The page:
Kabir Khan says “New York” tells the 9/11 story the media missed
Looking for drama Kabir Khan
Kabir Khan is among the usual suspects in Bollywood when it comes to making films that include unsafe subjects, locations and schedules. His debut feature film on the Taliban, Kabul Express in 2006 may not have met with major box office success, but his efforts were appreciated. He shot amidst threats from the Taliban and gunshots in the region. His second film New York that was released this Friday to a good response, too, deals with a topical and somewhat controversial issue — the ill-treatment of Muslims in New York post 9/11, as well as prejudices against the brown-skinned. It also gains currency because of the recent racial attacks on Asians in Australia.
“I have never been interested in films without a context. It has not been a conscious effort to become a sort of ‘war specialist’. I just found that in conflicting situations, you get more dramatic stories,” says Khan, whose very first documentary, The Unforgotten Army in 1999, explored the reasons behind Subhash Chandra Bose’s sudden disappearance.
Kabir, a post graduate in Mass Communications from Jamia Millia Islamia, chose to make New York from his personal experience of witnessing Muslims being tortured in the city after the terrorist attacks of September 11, 2001.
The film is the story of three friends, Sameer (John Abraham), Maya (Katrina Kaif) and Omar, who study in New York, and whose relationship undergoes a drastic change post 9/11.
Recalls the 39-year-old director, “I was in New York at the time of the attack. I could see how people reacted soon after the incident. Prejudices crept into relationships, and a feeling of distrust filled the air. I was held by the FBI thrice because my surname is Khan. Whenever something of this kind happens in foreign countries, we switch on the BBC and CNN and believe whatever news they give. Who will fill the gap between what actually happened and what is being reported? What the FBI and CIA did post 9/11 remains undocumented. These incidents upset me. I did my own research and found out many untold realities. That’s how New York was born.”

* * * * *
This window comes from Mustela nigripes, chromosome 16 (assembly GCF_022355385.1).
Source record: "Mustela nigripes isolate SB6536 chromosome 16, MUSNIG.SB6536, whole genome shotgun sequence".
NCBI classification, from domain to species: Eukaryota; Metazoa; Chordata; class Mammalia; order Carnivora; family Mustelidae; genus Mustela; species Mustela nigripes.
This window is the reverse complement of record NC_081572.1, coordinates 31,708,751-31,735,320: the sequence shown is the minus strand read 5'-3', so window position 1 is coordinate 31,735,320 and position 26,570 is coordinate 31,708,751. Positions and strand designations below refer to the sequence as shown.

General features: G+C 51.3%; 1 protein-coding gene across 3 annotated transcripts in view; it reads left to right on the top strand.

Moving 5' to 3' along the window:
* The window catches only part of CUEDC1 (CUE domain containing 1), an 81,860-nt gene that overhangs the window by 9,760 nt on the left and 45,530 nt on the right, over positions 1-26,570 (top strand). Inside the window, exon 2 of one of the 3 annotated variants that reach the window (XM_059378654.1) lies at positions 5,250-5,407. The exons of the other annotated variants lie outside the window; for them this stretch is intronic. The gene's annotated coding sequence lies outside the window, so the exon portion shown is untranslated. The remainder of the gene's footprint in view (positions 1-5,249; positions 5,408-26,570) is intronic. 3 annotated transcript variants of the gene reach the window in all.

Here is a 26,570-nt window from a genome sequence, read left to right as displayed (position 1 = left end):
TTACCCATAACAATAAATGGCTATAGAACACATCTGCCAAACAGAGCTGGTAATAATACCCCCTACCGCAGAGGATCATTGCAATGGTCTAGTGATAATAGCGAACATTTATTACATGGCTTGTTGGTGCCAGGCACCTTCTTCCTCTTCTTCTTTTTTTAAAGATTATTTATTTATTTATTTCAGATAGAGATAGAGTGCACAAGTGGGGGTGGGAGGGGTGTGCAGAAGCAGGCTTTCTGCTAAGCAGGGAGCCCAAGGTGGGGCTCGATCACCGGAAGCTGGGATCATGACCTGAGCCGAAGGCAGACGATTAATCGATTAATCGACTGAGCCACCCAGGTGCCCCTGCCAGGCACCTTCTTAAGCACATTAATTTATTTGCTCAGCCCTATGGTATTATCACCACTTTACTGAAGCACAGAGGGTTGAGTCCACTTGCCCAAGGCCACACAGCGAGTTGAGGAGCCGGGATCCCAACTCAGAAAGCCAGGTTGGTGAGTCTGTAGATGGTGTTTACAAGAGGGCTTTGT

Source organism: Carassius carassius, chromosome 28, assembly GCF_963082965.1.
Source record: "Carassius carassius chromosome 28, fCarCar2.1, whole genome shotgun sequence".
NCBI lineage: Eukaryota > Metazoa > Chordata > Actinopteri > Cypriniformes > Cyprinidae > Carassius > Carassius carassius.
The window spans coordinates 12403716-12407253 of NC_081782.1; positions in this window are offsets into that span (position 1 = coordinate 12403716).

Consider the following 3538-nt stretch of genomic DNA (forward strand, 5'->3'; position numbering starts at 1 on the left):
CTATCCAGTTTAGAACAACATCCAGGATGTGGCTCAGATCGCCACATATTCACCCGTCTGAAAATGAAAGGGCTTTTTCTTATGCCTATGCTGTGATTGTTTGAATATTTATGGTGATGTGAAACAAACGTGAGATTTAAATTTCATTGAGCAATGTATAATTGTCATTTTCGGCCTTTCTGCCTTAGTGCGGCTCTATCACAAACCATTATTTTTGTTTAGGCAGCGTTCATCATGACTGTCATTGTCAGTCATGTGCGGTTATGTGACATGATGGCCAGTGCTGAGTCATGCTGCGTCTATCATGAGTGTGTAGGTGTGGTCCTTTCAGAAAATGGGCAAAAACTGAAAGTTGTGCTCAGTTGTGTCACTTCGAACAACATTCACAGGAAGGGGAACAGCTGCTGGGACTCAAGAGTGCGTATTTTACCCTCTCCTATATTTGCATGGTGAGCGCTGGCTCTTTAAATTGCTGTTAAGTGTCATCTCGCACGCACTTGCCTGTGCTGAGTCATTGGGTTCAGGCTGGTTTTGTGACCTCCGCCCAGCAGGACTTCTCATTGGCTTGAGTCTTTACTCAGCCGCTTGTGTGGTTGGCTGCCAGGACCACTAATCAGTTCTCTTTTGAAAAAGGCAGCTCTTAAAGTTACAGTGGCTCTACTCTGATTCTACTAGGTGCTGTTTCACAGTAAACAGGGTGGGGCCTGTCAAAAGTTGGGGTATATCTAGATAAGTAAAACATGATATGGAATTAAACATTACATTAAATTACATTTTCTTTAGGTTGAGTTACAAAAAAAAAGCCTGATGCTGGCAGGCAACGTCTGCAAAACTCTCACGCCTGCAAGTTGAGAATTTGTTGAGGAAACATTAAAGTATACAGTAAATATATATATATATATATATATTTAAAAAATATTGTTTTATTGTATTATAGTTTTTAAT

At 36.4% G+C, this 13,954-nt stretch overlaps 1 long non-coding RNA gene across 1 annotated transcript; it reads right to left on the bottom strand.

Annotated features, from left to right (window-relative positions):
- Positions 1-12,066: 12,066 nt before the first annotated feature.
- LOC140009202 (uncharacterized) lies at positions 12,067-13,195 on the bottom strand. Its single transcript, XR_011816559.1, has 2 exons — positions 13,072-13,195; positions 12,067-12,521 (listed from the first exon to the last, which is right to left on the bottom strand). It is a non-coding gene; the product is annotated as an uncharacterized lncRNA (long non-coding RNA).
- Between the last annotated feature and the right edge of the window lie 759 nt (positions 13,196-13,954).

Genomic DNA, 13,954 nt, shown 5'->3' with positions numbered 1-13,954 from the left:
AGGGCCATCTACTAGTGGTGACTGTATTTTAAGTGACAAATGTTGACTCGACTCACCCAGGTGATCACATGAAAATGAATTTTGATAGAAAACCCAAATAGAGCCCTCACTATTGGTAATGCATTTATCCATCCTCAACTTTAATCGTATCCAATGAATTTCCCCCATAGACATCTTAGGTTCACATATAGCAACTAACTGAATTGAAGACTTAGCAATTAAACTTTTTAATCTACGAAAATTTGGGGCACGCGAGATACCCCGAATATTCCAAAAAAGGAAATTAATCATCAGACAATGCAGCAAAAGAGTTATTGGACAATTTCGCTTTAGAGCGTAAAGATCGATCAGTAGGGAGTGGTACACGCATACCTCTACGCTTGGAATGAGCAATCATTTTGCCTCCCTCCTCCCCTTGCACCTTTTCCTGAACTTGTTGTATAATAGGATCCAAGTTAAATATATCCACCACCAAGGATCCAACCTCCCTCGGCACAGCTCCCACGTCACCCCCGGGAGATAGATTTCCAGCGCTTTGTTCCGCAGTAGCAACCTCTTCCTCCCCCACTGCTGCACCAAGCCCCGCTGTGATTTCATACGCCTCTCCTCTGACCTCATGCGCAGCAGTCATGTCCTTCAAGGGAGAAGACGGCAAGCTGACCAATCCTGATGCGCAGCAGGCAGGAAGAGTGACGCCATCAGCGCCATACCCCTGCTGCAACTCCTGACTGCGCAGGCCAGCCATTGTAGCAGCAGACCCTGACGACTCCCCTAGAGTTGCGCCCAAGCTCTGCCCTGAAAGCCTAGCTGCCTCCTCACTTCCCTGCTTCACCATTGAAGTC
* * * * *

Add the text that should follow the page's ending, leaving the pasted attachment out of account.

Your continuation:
The story goes up to 2008 in the film. Kabir reasons, “Prejudices have a tendency to spill over. You can’t a take diagnostic view of it.”
In this Rs.24 crore film, shot in New York over 100 days, Kabir has shown torture techniques used in New York jails like water boarding, in which the undertrial is floated on water and his body is hit from beneath. The constant hitting makes water spring from the nostrils. Says Kabir, “The U.K. government officials told me that this technique doesn’t come under ‘torture’ in New York jail terminology, so we could show it. Other techniques of torture are way beyond our imagination, so neither were we ‘allowed’ to show them nor did I want to scare my audiences.”
But Kabir has told the story entertainingly — through a love story between Sameer and Maya, and friendship between the three. “The film’s USP is its emotional quotient,” he says.
Since Kabir doesn’t believe in stereotypes, he didn’t think it was necessary to show Sameer and Omar speaking good Urdu. “A lot of Muslims boys and girls don’t speak Urdu.”
Whether the film creates a dialogue or not, Kabir says as a creative personality, his job is over. “I am a tale-teller. I don’t bother to see whether it brings a revolution or not.”
RANA SIDDIQUI ZAMAN
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